In a rare open letter, retail analyst David Strasser of Janney Capital Markets urged Best Buy president/CEO Hubert Joly to lead the charge on online sales tax collection.
The issue, he argued, is no longer retailer vs. e-tailer, but the future of the CE business and the health of our economy, as a new wave of Chinese e-commerce platforms threaten to further disrupt the industry with tax-free, factory-direct sales.
“Mr. Joly, it is time a CEO at a big retailer in the U.S. became the public face [against] this nonsensical U.S. sales tax law, and makes the argument about what this poorly designed law does to jobs in this country,” Strasser wrote in an impassioned research note. “Other retailers should thank you for stepping up and putting your name as well as Best Buy’s behind the effort to change these sales tax laws.”
He said the new B-to-B and B-to-C web portals, including Alibaba and DHgate, “will likely not have to collect sales tax, yet all the American job creators like Best Buy, hhgregg, Walmart, Target and even Amazon will collect sales taxes, and absorb this pricing disadvantage.”
What’s more, tech vendors like Apple, Samsung and others could also get hurt, “as cheaper alternatives from companies like DHGate, which sells no-name products such as mobile phones direct from Chinese factories to offset excess capacity (and will market these as the same phone as a Samsung or Apple-branded device), will enjoy the advantage of no sales tax in the U.S.”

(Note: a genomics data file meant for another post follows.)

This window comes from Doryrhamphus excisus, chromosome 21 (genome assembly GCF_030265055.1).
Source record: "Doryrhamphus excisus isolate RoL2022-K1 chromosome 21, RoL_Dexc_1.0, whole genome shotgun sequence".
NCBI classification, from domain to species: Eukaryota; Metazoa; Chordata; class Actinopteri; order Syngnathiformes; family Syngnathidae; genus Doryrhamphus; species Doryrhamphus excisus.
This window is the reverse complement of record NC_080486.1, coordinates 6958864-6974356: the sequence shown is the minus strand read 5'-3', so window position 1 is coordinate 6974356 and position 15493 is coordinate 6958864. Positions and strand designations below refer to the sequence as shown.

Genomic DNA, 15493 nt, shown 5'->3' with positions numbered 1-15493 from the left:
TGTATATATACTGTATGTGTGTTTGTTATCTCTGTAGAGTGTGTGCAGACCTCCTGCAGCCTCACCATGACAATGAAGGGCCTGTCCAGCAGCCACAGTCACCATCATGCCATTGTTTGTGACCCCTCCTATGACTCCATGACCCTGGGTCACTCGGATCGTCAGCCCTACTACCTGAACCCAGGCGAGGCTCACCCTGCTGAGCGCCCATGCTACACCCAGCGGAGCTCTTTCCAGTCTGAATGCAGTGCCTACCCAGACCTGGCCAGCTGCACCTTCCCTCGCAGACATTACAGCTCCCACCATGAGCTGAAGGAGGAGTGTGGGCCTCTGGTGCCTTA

For his part, DHGate COO Noah Herschman told TWICE that the main purpose of the platform is to facilitate B-to-B transactions with smaller, non-Foxconn-like Chinese factories. He said the model will benefit small- to mid-size U.S. retailers and independent dealers who can now source low-cost, high-quality products direct from the point of production with easy payment and shipping options.
Regardless of the web portals’ implications, passage of federal legislation granting states and municipalities the right to collect sales tax on transactions with local sellers has been an uphill slog.
The effort, which also has the support of Amazon.com, inched further along last week when the Senate tacked its year-old Marketplace Fairness Act onto a separate House bill banning taxes on Internet access.
The move was described by political website The Hill as part of a last-ditch effort to push the initiative through before the midterm elections. But unlike the Senate, where the bill passed with bi-partisan support, the House’s GOP leadership is loath to back the measure, which could be construed as an added tax, and key House Judiciary Committee Chairman Bob Goodlatte (R-Va.) believes it’s too complex as written.
Ball’s in your park, Mr. Joly.